Indonesia says no to bird flu virus sharing

JAKARTA, Nov 26 (Reuters) - Indonesia will not share bird flu virus samples unless there is a guarantee developing nations will have control over their use and have access to cheap vaccines, a health ministry spokeswoman said on Monday.

Indonesia, the nation worst hit by bird flu with 91 human deaths, has held back its virus samples since August and wants guarantees from richer nations and drugmakers that poor countries get access to affordable vaccines derived from their samples.

Health officials from around the world failed to reach an agreement on a new virus sharing system at talks hosted by the World Health Organisation (WHO) in Geneva last week.

Health Minister Siti Fadillah Supari insisted on "equitable sharing of benefits arising from the use of viruses" at the meeting.

Sharing samples is deemed vital to see if viruses have mutated, become drug resistant or grown more transmissible.

"Talks hit a deadlock because the health minister was relentless in pushing for a material transfer agreement for each virus sample, but not everyone agreed to that," ministry spokeswoman Lily Sulistiowati told Reuters.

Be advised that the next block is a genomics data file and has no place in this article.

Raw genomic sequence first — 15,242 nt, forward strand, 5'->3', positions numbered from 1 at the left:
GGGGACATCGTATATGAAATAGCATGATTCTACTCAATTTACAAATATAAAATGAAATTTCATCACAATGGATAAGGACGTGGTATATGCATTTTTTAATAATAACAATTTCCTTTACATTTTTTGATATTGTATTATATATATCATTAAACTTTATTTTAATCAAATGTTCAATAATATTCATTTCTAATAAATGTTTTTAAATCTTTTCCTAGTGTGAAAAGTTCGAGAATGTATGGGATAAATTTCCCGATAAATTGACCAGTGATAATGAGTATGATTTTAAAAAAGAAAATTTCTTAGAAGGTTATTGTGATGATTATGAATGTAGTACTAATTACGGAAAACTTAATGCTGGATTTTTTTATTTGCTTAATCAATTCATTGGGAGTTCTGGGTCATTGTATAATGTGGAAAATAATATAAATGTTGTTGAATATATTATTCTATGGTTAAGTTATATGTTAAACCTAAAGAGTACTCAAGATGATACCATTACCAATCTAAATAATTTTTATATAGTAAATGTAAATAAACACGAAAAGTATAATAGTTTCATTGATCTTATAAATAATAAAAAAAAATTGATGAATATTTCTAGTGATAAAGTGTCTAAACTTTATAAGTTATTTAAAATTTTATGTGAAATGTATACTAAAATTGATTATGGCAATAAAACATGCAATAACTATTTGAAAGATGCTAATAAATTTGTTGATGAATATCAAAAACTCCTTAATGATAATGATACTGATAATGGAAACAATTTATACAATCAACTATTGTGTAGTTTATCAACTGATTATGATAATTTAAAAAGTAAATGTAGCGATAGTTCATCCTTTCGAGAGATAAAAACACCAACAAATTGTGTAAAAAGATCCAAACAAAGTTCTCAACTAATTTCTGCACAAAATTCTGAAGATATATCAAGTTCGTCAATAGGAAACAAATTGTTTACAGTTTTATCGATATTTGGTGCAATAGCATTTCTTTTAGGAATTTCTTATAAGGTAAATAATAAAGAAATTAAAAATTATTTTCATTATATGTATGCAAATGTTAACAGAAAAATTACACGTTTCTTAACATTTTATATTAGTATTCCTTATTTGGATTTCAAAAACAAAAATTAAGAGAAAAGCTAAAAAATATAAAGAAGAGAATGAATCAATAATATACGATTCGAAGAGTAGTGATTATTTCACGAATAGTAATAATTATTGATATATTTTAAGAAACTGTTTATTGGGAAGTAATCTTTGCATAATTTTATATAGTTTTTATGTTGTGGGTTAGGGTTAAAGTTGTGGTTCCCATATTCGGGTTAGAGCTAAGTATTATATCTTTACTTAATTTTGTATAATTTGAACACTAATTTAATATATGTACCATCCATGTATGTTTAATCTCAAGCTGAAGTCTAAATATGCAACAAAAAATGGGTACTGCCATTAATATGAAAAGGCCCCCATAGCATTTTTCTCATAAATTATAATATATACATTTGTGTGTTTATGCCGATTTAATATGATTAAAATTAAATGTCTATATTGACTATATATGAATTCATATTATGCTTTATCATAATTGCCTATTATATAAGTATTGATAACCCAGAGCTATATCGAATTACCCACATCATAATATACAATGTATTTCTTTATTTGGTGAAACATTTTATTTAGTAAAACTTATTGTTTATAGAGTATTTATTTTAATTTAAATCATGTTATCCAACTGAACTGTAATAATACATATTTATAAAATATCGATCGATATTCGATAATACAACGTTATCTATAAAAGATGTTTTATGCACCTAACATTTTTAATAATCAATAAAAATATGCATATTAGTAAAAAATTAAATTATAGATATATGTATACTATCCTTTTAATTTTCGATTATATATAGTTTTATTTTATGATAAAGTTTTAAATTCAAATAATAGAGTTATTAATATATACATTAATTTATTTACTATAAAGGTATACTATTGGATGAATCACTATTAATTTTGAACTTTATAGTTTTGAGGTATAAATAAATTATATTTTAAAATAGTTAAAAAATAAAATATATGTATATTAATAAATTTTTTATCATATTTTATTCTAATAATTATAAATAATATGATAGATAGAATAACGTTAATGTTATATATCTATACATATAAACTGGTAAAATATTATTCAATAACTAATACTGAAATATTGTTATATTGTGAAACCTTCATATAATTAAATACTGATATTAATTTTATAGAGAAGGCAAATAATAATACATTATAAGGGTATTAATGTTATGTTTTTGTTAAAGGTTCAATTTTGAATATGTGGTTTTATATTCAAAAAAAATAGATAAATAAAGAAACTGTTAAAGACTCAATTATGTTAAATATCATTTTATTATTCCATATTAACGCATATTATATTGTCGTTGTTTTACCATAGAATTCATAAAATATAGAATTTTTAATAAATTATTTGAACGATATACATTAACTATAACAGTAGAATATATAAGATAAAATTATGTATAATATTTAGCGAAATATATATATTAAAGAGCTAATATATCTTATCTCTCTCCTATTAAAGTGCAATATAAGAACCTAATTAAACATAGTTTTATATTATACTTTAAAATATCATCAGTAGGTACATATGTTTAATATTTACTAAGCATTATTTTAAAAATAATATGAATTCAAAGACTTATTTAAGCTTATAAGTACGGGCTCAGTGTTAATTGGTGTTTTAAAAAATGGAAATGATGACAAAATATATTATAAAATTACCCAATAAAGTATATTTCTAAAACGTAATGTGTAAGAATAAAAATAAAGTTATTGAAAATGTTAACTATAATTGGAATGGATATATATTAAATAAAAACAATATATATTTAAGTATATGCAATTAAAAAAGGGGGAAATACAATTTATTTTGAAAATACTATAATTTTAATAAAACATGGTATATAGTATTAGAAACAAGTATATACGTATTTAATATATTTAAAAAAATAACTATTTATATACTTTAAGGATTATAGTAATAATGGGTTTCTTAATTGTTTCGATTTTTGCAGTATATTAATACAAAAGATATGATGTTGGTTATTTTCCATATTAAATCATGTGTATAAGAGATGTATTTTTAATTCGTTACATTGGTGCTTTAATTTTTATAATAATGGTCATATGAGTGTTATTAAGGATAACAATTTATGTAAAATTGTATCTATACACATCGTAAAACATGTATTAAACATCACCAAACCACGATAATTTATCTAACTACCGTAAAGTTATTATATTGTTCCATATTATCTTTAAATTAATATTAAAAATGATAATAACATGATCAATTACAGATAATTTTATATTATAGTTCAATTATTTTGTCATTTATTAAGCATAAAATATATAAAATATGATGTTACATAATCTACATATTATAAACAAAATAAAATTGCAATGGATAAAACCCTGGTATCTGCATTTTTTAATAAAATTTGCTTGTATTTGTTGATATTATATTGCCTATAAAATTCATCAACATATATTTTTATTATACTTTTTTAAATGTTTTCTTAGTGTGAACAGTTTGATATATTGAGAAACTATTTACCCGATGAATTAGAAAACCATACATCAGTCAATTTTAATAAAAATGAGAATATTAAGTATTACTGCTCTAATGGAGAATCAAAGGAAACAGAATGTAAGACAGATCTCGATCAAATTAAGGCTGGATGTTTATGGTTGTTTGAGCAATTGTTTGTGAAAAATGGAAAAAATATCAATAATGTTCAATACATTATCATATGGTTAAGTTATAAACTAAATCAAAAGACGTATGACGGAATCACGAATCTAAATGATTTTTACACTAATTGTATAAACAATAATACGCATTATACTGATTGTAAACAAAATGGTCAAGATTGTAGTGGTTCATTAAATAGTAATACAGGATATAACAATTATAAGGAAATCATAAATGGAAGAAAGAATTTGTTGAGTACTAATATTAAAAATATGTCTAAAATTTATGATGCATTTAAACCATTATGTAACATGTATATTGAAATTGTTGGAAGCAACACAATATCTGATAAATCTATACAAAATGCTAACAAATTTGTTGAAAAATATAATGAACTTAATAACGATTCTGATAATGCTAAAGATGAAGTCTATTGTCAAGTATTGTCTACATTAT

"We hope that negotiations will continue," she said. "But for her (the Indonesian health minister) one thing remains unnegotiable. We will not send samples overseas without an MTA."

Indonesia wants a "material transfer agreement" for each virus sample sent to foreign labs, that specifies the sample is used only for diagnostic purposes and not for commercial gain.

Under this proposal, any commercial use of the virus would require prior consent of the country providing it. Jakarta said would retain the intellectual property rights and allow access to global vaccine stockpiles at an affordable price.

The WHO agreed last May to revamp its 50-year-old system for sharing flu virus samples with researchers and drug firms. It had wanted its 191 member states to adopt an agreement by May but divisions remain.

Experts fear the constantly mutating H5N1 virus could change into a form easily transmissible among humans and sweep the world and kill millions of people.

Sharing samples are vital for tracking the deadly H5N1 virus and developing vaccines against a potential pandemic, according to the WHO.

Jakarta has shared just two specimens this year, both from Indonesian women who died in the popular tourist resort of Bali in August, according to the WHO.

Sixteen companies are at various stages of licensing a vaccine against H5N1. These include GlaxoSmithKline <GSK.N> which announced last June it would donate 50 million doses of its "pre-pandemic" bird flu vaccine to WHO"e;s global stockpile.

The Indonesian government and a unit of the U.S. firm Baxter International Inc <BAX.N> have agreed to develop a vaccine. Under the accord, Jakarta has been supplying virus specimens while Baxter is providing technology to develop the vaccine. (Reporting by Adhityani Arga, editing by Sugita Katyal)